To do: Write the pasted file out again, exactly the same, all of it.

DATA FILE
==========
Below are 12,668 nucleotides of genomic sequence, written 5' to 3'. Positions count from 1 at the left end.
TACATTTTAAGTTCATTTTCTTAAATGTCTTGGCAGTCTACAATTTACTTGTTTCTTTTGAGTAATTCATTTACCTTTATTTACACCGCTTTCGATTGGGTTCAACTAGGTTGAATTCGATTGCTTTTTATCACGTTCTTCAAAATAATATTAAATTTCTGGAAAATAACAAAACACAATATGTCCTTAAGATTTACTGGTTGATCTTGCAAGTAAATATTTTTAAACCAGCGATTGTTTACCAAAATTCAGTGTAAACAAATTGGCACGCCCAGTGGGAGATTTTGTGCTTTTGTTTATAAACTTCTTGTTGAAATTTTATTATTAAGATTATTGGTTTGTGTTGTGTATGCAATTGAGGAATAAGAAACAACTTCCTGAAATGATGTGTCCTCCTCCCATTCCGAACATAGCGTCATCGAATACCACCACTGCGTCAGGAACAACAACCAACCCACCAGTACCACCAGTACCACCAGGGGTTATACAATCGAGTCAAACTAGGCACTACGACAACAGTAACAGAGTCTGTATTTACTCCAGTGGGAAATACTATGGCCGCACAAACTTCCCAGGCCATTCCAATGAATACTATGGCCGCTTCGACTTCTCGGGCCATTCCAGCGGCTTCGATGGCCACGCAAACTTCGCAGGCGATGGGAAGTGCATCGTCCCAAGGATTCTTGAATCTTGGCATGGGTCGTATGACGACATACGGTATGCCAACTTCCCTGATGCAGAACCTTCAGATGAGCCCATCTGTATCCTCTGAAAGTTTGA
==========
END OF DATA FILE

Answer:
Below are 12,668 nucleotides of genomic sequence, written 5' to 3'. Positions count from 1 at the left end.
TACATTTTAAGTTCATTTTCTTAAATGTCTTGGCAGTCTACAATTTACTTGTTTCTTTTGAGTAATTCATTTACCTTTATTTACACCGCTTTCGATTGGGTTCAACTAGGTTGAATTCGATTGCTTTTTATCACGTTCTTCAAAATAATATTAAATTTCTGGAAAATAACAAAACACAATATGTCCTTAAGATTTACTGGTTGATCTTGCAAGTAAATATTTTTAAACCAGCGATTGTTTACCAAAATTCAGTGTAAACAAATTGGCACGCCCAGTGGGAGATTTTGTGCTTTTGTTTATAAACTTCTTGTTGAAATTTTATTATTAAGATTATTGGTTTGTGTTGTGTATGCAATTGAGGAATAAGAAACAACTTCCTGAAATGATGTGTCCTCCTCCCATTCCGAACATAGCGTCATCGAATACCACCACTGCGTCAGGAACAACAACCAACCCACCAGTACCACCAGTACCACCAGGGGTTATACAATCGAGTCAAACTAGGCACTACGACAACAGTAACAGAGTCTGTATTTACTCCAGTGGGAAATACTATGGCCGCACAAACTTCCCAGGCCATTCCAATGAATACTATGGCCGCTTCGACTTCTCGGGCCATTCCAGCGGCTTCGATGGCCACGCAAACTTCGCAGGCGATGGGAAGTGCATCGTCCCAAGGATTCTTGAATCTTGGCATGGGTCGTATGACGACATACGGTATGCCAACTTCCCTGATGCAGAACCTTCAGATGAGCCCATCTGTATCCTCTGAAAGTTTGA